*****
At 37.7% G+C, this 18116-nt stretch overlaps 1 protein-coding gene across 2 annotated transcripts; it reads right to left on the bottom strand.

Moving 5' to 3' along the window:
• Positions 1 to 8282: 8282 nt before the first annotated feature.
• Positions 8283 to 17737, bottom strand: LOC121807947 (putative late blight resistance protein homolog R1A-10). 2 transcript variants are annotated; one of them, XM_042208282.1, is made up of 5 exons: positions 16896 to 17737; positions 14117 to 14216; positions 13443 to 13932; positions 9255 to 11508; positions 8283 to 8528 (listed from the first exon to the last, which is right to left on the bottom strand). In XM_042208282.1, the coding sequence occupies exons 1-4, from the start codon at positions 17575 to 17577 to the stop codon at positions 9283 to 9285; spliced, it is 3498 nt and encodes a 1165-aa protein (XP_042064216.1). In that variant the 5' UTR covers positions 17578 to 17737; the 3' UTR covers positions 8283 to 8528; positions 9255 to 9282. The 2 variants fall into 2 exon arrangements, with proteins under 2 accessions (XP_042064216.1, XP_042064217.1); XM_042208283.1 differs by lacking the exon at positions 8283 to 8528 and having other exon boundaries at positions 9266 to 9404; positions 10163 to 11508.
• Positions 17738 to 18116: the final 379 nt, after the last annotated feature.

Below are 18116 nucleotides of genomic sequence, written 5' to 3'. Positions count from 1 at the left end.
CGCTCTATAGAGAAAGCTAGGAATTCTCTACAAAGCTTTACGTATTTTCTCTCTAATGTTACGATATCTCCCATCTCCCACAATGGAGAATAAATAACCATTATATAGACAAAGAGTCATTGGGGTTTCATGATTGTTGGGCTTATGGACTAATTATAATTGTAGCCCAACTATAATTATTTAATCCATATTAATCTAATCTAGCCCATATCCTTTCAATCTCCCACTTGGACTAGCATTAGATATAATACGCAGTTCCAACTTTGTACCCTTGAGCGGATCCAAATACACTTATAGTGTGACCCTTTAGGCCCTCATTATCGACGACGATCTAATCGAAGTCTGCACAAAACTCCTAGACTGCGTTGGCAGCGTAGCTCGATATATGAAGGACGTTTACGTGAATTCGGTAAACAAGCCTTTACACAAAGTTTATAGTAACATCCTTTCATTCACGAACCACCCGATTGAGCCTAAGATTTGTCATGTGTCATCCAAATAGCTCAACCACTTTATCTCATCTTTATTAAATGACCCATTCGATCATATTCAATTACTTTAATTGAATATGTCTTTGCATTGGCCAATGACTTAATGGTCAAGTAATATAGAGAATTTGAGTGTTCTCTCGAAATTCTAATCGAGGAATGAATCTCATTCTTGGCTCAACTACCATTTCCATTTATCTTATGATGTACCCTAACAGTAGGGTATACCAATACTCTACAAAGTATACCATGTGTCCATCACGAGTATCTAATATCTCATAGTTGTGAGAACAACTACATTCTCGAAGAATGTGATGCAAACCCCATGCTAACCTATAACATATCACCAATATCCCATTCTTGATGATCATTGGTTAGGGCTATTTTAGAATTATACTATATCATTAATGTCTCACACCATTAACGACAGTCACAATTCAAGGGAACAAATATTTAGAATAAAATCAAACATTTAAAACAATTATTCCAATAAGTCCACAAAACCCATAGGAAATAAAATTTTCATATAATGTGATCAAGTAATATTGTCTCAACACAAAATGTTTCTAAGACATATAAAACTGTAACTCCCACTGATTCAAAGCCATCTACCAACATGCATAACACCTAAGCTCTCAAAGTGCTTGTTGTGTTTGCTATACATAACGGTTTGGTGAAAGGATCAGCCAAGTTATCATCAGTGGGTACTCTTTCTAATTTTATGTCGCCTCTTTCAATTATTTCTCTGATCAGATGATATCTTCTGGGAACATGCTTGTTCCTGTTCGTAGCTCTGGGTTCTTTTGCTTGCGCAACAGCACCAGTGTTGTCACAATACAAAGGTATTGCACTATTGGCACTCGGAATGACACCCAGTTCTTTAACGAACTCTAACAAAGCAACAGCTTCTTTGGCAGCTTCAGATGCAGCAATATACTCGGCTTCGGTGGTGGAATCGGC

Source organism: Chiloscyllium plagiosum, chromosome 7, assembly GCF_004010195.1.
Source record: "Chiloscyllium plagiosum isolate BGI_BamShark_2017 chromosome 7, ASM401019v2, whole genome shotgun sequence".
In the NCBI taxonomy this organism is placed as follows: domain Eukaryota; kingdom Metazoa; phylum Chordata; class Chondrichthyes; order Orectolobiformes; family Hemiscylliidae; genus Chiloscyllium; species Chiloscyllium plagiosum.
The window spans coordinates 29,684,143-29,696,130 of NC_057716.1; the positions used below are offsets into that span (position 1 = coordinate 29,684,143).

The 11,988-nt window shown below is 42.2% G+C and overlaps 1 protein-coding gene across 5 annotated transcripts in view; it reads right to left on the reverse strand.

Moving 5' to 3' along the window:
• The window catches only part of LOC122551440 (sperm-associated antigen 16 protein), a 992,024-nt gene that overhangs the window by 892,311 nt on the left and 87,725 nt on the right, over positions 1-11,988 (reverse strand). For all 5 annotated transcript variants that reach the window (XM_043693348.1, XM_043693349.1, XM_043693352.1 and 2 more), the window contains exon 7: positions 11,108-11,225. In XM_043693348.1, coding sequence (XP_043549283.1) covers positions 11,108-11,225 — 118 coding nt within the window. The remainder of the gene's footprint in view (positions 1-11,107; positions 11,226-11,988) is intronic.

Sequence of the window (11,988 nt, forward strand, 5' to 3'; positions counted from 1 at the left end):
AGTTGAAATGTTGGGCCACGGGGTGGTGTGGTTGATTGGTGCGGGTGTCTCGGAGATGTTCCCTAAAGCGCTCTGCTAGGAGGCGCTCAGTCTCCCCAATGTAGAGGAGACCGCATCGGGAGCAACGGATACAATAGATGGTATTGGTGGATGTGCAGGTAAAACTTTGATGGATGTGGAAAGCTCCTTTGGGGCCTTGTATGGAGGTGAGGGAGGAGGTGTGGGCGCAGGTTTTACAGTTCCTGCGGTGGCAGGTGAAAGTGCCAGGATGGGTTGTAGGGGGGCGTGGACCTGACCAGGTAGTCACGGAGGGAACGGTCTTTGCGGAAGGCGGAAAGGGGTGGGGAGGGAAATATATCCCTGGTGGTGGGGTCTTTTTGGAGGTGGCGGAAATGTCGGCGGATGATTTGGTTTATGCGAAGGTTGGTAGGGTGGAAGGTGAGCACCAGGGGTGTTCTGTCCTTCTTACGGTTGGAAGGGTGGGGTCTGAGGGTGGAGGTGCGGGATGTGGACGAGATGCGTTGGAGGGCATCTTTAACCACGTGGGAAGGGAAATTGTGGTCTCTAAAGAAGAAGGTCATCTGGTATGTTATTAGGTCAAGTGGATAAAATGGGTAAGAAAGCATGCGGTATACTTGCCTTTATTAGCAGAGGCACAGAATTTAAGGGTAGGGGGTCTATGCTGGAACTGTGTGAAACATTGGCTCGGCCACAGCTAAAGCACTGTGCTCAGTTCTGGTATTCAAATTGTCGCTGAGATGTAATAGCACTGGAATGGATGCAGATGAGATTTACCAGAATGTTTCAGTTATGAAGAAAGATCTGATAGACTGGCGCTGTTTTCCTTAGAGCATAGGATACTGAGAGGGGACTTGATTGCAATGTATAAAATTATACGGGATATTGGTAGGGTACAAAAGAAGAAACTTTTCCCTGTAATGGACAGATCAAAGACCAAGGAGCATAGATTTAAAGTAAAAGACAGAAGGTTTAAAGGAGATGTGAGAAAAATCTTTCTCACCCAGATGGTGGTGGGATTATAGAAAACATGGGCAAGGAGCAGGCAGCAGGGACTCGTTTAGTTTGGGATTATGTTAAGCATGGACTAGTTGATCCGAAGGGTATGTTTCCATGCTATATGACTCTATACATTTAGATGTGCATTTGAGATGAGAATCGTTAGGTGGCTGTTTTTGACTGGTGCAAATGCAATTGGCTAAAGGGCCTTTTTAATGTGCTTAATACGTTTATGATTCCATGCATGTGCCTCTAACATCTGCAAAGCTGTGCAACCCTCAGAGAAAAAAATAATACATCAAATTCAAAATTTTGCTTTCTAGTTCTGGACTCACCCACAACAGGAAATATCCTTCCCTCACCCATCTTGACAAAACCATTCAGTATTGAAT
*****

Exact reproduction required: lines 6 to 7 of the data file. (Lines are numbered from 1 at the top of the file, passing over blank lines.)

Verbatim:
Below are 18116 nucleotides of genomic sequence, written 5' to 3'. Positions count from 1 at the left end.
CGCTCTATAGAGAAAGCTAGGAATTCTCTACAAAGCTTTACGTATTTTCTCTCTAATGTTACGATATCTCCCATCTCCCACAATGGAGAATAAATAACCATTATATAGACAAAGAGTCATTGGGGTTTCATGATTGTTGGGCTTATGGACTAATTATAATTGTAGCCCAACTATAATTATTTAATCCATATTAATCTAATCTAGCCCATATCCTTTCAATCTCCCACTTGGACTAGCATTAGATATAATACGCAGTTCCAACTTTGTACCCTTGAGCGGATCCAAATACACTTATAGTGTGACCCTTTAGGCCCTCATTATCGACGACGATCTAATCGAAGTCTGCACAAAACTCCTAGACTGCGTTGGCAGCGTAGCTCGATATATGAAGGACGTTTACGTGAATTCGGTAAACAAGCCTTTACACAAAGTTTATAGTAACATCCTTTCATTCACGAACCACCCGATTGAGCCTAAGATTTGTCATGTGTCATCCAAATAGCTCAACCACTTTATCTCATCTTTATTAAATGACCCATTCGATCATATTCAATTACTTTAATTGAATATGTCTTTGCATTGGCCAATGACTTAATGGTCAAGTAATATAGAGAATTTGAGTGTTCTCTCGAAATTCTAATCGAGGAATGAATCTCATTCTTGGCTCAACTACCATTTCCATTTATCTTATGATGTACCCTAACAGTAGGGTATACCAATACTCTACAAAGTATACCATGTGTCCATCACGAGTATCTAATATCTCATAGTTGTGAGAACAACTACATTCTCGAAGAATGTGATGCAAACCCCATGCTAACCTATAACATATCACCAATATCCCATTCTTGATGATCATTGGTTAGGGCTATTTTAGAATTATACTATATCATTAATGTCTCACACCATTAACGACAGTCACAATTCAAGGGAACAAATATTTAGAATAAAATCAAACATTTAAAACAATTATTCCAATAAGTCCACAAAACCCATAGGAAATAAAATTTTCATATAATGTGATCAAGTAATATTGTCTCAACACAAAATGTTTCTAAGACATATAAAACTGTAACTCCCACTGATTCAAAGCCATCTACCAACATGCATAACACCTAAGCTCTCAAAGTGCTTGTTGTGTTTGCTATACATAACGGTTTGGTGAAAGGATCAGCCAAGTTATCATCAGTGGGTACTCTTTCTAATTTTATGTCGCCTCTTTCAATTATTTCTCTGATCAGATGATATCTTCTGGGAACATGCTTGTTCCTGTTCGTAGCTCTGGGTTCTTTTGCTTGCGCAACAGCACCAGTGTTGTCACAATACAAAGGTATTGCACTATTGGCACTCGGAATGACACCCAGTTCTTTAACGAACTCTAACAAAGCAACAGCTTCTTTGGCAGCTTCAGATGCAGCAATATACTCGGCTTCGGTGGTGGAATCGGC